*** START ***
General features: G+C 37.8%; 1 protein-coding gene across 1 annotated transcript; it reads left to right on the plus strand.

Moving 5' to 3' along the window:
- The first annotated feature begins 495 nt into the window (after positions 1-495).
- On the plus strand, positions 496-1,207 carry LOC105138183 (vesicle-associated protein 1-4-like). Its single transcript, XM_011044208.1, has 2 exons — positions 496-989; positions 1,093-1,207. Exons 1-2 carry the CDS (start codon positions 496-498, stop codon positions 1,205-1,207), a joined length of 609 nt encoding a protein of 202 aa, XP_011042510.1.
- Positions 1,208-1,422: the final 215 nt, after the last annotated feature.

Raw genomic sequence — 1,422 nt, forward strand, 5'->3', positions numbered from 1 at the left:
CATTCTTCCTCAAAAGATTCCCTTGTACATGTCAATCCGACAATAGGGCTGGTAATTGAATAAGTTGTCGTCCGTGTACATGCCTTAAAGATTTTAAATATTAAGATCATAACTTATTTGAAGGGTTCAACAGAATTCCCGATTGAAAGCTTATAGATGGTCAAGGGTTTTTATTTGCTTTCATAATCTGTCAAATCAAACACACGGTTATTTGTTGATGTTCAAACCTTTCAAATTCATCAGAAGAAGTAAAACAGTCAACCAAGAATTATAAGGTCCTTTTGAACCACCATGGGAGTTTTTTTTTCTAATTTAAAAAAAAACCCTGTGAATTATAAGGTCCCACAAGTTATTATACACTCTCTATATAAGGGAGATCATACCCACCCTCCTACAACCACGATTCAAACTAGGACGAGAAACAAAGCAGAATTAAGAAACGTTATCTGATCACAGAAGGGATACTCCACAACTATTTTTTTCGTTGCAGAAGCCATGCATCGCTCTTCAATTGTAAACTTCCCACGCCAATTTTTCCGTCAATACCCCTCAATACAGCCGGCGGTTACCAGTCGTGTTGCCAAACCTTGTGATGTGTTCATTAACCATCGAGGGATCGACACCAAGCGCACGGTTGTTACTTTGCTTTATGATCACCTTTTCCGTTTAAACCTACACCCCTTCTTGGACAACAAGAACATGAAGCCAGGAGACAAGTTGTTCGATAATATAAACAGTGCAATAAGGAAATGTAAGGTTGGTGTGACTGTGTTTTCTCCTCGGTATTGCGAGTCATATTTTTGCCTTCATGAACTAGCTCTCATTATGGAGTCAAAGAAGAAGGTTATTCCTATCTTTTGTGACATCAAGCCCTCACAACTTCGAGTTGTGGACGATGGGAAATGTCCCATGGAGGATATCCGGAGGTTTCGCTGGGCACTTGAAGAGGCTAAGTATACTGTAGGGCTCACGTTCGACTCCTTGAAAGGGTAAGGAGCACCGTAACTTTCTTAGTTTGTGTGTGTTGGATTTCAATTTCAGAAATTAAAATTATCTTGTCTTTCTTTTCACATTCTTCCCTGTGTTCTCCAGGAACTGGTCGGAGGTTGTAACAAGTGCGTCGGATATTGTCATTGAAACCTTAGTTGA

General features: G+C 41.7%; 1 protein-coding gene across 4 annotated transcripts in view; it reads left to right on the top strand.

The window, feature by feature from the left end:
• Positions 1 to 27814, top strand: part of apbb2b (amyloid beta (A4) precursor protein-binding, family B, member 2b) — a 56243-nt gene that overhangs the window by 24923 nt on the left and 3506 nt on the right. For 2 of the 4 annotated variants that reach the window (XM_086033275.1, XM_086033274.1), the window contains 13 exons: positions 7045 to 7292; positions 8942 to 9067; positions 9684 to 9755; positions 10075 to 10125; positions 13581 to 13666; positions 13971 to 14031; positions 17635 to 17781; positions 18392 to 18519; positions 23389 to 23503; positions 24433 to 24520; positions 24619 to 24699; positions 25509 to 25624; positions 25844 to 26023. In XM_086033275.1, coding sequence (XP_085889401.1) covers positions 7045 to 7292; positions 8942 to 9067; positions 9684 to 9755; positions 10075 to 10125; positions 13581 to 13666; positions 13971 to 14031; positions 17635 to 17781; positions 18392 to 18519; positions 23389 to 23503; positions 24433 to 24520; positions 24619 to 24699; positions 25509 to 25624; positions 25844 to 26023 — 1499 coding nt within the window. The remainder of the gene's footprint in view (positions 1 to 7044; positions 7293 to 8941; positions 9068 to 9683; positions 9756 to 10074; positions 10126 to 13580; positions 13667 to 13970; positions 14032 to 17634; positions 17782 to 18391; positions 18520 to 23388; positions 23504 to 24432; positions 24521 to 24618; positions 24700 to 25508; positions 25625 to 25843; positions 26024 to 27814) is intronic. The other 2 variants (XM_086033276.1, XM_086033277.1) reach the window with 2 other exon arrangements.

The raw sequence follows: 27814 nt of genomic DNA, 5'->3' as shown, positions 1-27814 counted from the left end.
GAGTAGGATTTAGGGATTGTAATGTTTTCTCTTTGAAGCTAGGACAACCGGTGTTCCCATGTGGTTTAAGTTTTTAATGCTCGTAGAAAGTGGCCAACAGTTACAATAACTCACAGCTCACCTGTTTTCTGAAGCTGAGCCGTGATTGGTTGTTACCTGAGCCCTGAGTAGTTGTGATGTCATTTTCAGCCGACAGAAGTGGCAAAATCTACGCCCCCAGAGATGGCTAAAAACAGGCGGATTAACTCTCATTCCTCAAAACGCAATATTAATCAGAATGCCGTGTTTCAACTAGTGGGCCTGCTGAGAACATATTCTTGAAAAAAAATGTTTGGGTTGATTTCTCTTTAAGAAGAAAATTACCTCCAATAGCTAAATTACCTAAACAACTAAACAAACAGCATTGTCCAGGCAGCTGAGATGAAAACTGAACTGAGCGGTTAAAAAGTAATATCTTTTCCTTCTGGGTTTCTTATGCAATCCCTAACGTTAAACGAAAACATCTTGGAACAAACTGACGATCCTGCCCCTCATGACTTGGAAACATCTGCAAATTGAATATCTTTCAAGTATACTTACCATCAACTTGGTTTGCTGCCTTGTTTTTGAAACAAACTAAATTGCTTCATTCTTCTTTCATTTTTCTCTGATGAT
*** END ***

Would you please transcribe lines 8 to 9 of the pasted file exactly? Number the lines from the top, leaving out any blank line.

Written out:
General features: G+C 41.7%; 1 protein-coding gene across 4 annotated transcripts in view; it reads left to right on the top strand.

The window, feature by feature from the left end: